These new “secondary” forests are emerging in Latin America, Asia and other tropical regions at such a fast pace that the trend has set off a serious debate about whether saving primeval rain forest — an iconic environmental cause — may be less urgent than once thought. By one estimate, for every acre of rain forest cut down each year, more than 50 acres of new forest are growing in the tropics on land that was once farmed, logged or ravaged by natural disaster.
“There is far more forest here than there was 30 years ago,” said Ms. Ortega de Wing, 64, who remembers fields of mango trees and banana plants.
The new forests, the scientists argue, could blunt the effects of rain forest destruction by absorbing carbon dioxide, the leading heat-trapping gas linked to global warming, one crucial role that rain forests play. They could also, to a lesser extent, provide habitat for endangered species.

For the full story, see:
ELISABETH ROSENTHAL. “New Jungles Prompt a Debate on Saving Primeval Rain Forests.” The New York Times (Fri., January 30, 2009): A1 & A10.
(Note: ellipses added.)
(Note: the online version of the article has the date January 29, 2009 and has the title “New Jungles Prompt a Debate on Rain Forests.”)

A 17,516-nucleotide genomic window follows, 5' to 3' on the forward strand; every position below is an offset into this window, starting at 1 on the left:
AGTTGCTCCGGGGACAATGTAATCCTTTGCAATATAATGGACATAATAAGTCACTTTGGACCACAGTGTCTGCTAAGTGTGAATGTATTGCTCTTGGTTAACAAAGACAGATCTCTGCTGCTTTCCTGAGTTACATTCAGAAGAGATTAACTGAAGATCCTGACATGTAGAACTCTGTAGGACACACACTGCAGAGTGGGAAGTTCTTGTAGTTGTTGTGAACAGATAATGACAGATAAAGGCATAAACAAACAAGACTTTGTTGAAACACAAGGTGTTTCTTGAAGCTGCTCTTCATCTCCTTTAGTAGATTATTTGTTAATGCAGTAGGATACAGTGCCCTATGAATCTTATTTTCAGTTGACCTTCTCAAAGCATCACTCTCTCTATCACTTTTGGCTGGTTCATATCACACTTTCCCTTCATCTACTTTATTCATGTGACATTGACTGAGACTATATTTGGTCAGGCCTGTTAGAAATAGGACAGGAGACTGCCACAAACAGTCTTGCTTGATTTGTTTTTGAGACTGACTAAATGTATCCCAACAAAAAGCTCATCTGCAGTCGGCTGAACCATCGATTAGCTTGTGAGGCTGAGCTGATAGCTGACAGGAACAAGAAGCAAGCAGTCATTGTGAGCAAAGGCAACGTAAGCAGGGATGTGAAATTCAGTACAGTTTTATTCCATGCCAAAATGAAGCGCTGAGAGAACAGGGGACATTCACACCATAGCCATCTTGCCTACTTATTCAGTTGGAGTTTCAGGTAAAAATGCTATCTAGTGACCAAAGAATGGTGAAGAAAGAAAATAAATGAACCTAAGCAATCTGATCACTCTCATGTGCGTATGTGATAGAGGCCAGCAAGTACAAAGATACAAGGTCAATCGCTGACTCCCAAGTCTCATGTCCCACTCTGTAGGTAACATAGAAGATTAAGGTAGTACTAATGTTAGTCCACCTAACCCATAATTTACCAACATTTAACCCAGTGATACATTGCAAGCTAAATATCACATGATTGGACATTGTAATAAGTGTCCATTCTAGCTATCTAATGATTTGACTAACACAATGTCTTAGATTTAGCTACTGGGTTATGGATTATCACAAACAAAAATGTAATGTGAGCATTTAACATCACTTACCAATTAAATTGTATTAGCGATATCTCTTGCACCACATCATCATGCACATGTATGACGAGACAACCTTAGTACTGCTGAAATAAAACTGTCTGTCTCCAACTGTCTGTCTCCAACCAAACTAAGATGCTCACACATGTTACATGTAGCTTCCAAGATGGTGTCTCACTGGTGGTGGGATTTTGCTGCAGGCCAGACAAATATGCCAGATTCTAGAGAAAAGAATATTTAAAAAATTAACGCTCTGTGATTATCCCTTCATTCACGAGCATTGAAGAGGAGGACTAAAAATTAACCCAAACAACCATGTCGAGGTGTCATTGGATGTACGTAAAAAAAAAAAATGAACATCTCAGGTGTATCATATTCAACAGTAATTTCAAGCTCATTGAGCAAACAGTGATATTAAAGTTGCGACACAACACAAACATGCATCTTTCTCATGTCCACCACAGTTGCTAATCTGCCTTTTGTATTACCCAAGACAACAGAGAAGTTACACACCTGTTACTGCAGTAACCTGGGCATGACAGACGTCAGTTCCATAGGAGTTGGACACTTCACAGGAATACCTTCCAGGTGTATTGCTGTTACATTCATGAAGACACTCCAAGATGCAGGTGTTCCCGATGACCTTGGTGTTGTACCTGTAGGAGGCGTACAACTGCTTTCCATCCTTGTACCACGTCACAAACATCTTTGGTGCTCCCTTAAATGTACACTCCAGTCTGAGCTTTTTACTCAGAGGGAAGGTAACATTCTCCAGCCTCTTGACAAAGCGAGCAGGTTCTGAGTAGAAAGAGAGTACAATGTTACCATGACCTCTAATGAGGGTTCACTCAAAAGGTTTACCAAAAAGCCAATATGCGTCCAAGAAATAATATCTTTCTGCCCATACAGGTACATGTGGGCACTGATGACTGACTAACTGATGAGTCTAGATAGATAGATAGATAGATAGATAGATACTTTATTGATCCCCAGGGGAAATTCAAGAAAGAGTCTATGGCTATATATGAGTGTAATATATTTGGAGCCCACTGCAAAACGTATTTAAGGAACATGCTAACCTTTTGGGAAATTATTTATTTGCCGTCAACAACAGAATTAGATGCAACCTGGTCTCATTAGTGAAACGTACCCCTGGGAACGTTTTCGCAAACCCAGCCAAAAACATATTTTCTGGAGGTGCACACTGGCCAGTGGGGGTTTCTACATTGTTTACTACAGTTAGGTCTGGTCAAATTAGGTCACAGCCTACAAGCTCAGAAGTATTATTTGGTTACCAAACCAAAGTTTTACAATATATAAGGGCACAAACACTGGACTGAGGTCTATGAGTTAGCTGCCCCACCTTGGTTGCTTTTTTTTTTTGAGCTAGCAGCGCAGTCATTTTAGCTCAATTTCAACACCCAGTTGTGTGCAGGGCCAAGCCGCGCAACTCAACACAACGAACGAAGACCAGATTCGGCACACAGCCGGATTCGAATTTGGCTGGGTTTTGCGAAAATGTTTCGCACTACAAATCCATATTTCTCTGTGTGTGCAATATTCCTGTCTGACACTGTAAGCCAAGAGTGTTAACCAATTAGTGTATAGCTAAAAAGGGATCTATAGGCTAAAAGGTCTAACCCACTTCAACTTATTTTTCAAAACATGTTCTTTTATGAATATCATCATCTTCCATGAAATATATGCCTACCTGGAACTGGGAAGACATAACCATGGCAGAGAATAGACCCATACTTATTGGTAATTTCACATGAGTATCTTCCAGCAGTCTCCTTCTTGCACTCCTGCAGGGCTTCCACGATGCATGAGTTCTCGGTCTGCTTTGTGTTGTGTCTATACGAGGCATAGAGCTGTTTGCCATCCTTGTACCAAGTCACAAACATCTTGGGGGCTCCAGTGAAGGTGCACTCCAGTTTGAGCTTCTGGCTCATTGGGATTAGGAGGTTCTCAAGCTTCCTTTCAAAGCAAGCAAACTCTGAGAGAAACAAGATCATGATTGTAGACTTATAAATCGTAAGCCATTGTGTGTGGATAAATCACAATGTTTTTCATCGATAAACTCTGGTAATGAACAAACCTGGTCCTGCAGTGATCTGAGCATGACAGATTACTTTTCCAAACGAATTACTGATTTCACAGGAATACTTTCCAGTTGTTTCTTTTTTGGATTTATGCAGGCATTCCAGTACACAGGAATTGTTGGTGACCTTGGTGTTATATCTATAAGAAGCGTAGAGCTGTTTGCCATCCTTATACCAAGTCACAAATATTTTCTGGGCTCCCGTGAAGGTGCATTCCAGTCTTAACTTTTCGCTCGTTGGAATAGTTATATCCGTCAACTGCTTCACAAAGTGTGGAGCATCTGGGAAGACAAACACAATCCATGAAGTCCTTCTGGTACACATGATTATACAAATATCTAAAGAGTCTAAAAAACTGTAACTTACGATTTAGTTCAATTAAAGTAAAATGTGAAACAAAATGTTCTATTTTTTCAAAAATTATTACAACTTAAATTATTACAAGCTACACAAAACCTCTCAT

After First “Debilitating” Federal Funding, Morse Funded Telegraph Privately

(p. 37) The first telegraph line had been completed . . . , in 1844, when Samuel F. B. Morse, with $30,000 in federal funding, connected Washington to Baltimore. Morse and his partners had expected to get funding to build additional lines from the federal government, but their experience securing their first $30,000 had been so debilitating that they gave up entirely on the public sector and turned to private capital to fund their new telegraph lines. Henry O’Rielly secured the franchise and agreed to raise the capital to string telegraph poles from east to west. His plan was to extend one line from Buffalo to Chicago, the other across the Alleghenies from Philadelphia through Pittsburgh, to St. Louis, and then north to Chicago, and south to New Orleans.